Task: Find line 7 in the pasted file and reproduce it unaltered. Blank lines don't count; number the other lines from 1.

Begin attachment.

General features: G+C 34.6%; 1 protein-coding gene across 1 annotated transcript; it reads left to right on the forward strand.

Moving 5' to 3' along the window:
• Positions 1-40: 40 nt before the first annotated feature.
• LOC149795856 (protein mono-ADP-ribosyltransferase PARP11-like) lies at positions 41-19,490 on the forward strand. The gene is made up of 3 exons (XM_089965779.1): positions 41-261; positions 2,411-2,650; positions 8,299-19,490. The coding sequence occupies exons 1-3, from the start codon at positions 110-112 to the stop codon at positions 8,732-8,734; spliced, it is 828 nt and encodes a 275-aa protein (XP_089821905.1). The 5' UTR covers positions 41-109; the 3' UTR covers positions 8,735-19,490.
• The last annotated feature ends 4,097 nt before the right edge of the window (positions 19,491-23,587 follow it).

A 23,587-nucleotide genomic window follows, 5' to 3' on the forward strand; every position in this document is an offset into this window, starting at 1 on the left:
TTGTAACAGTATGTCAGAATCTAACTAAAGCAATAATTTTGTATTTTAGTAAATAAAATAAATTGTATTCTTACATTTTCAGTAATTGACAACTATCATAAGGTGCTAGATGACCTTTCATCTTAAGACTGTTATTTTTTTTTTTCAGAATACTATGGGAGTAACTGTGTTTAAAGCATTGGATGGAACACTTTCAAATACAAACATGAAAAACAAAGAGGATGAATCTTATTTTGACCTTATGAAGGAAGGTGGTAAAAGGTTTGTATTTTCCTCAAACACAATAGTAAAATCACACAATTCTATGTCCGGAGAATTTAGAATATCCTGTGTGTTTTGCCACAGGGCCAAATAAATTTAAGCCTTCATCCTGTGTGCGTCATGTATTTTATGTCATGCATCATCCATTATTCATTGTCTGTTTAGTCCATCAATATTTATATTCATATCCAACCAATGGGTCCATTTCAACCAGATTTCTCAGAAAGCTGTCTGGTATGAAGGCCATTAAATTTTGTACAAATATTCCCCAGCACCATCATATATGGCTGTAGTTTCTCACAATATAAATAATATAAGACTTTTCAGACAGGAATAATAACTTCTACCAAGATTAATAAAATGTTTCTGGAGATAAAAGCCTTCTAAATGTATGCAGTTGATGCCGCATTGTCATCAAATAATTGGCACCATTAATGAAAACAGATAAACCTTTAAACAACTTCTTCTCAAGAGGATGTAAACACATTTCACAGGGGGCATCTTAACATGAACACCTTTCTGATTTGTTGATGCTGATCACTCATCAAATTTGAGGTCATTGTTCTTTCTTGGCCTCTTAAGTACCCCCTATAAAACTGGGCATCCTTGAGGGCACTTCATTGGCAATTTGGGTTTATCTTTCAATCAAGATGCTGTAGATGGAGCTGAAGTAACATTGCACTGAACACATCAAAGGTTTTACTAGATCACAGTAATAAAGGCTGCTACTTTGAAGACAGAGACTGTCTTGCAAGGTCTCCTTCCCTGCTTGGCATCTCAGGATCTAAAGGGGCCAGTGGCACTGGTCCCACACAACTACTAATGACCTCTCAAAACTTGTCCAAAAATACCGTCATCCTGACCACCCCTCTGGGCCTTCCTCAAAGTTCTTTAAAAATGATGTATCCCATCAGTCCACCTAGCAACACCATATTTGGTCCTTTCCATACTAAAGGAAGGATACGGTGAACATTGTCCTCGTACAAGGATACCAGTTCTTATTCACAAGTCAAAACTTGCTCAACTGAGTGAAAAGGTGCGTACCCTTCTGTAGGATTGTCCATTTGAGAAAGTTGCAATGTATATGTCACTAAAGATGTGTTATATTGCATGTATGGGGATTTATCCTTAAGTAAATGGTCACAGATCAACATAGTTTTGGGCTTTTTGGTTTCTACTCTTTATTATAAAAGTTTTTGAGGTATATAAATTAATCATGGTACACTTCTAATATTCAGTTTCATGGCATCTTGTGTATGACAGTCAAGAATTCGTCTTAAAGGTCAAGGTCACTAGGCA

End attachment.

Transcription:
TTGTAACAGTATGTCAGAATCTAACTAAAGCAATAATTTTGTATTTTAGTAAATAAAATAAATTGTATTCTTACATTTTCAGTAATTGACAACTATCATAAGGTGCTAGATGACCTTTCATCTTAAGACTGTTATTTTTTTTTTTCAGAATACTATGGGAGTAACTGTGTTTAAAGCATTGGATGGAACACTTTCAAATACAAACATGAAAAACAAAGAGGATGAATCTTATTTTGACCTTATGAAGGAAGGTGGTAAAAGGTTTGTATTTTCCTCAAACACAATAGTAAAATCACACAATTCTATGTCCGGAGAATTTAGAATATCCTGTGTGTTTTGCCACAGGGCCAAATAAATTTAAGCCTTCATCCTGTGTGCGTCATGTATTTTATGTCATGCATCATCCATTATTCATTGTCTGTTTAGTCCATCAATATTTATATTCATATCCAACCAATGGGTCCATTTCAACCAGATTTCTCAGAAAGCTGTCTGGTATGAAGGCCATTAAATTTTGTACAAATATTCCCCAGCACCATCATATATGGCTGTAGTTTCTCACAATATAAATAATATAAGACTTTTCAGACAGGAATAATAACTTCTACCAAGATTAATAAAATGTTTCTGGAGATAAAAGCCTTCTAAATGTATGCAGTTGATGCCGCATTGTCATCAAATAATTGGCACCATTAATGAAAACAGATAAACCTTTAAACAACTTCTTCTCAAGAGGATGTAAACACATTTCACAGGGGGCATCTTAACATGAACACCTTTCTGATTTGTTGATGCTGATCACTCATCAAATTTGAGGTCATTGTTCTTTCTTGGCCTCTTAAGTACCCCCTATAAAACTGGGCATCCTTGAGGGCACTTCATTGGCAATTTGGGTTTATCTTTCAATCAAGATGCTGTAGATGGAGCTGAAGTAACATTGCACTGAACACATCAAAGGTTTTACTAGATCACAGTAATAAAGGCTGCTACTTTGAAGACAGAGACTGTCTTGCAAGGTCTCCTTCCCTGCTTGGCATCTCAGGATCTAAAGGGGCCAGTGGCACTGGTCCCACACAACTACTAATGACCTCTCAAAACTTGTCCAAAAATACCGTCATCCTGACCACCCCTCTGGGCCTTCCTCAAAGTTCTTTAAAAATGATGTATCCCATCAGTCCACCTAGCAACACCATATTTGGTCCTTTCCATACTAAAGGAAGGATACGGTGAACATTGTCCTCGTACAAGGATACCAGTTCTTATTCACAAGTCAAAACTTGCTCAACTGAGTGAAAAGGTGCGTACCCTTCTGTAGGATTGTCCATTTGAGAAAGTTGCAATGTATATGTCACTAAAGATGTGTTATATTGCATGTATGGGGATTTATCCTTAAGTAAATGGTCACAGATCAACATAGTTTTGGGCTTTTTGGTTTCTACTCTTTATTATAAAAGTTTTTGAGGTATATAAATTAATCATGGTACACTTCTAATATTCAGTTTCATGGCATCTTGTGTATGACAGTCAAGAATTCGTCTTAAAGGTCAAGGTCACTAGGCA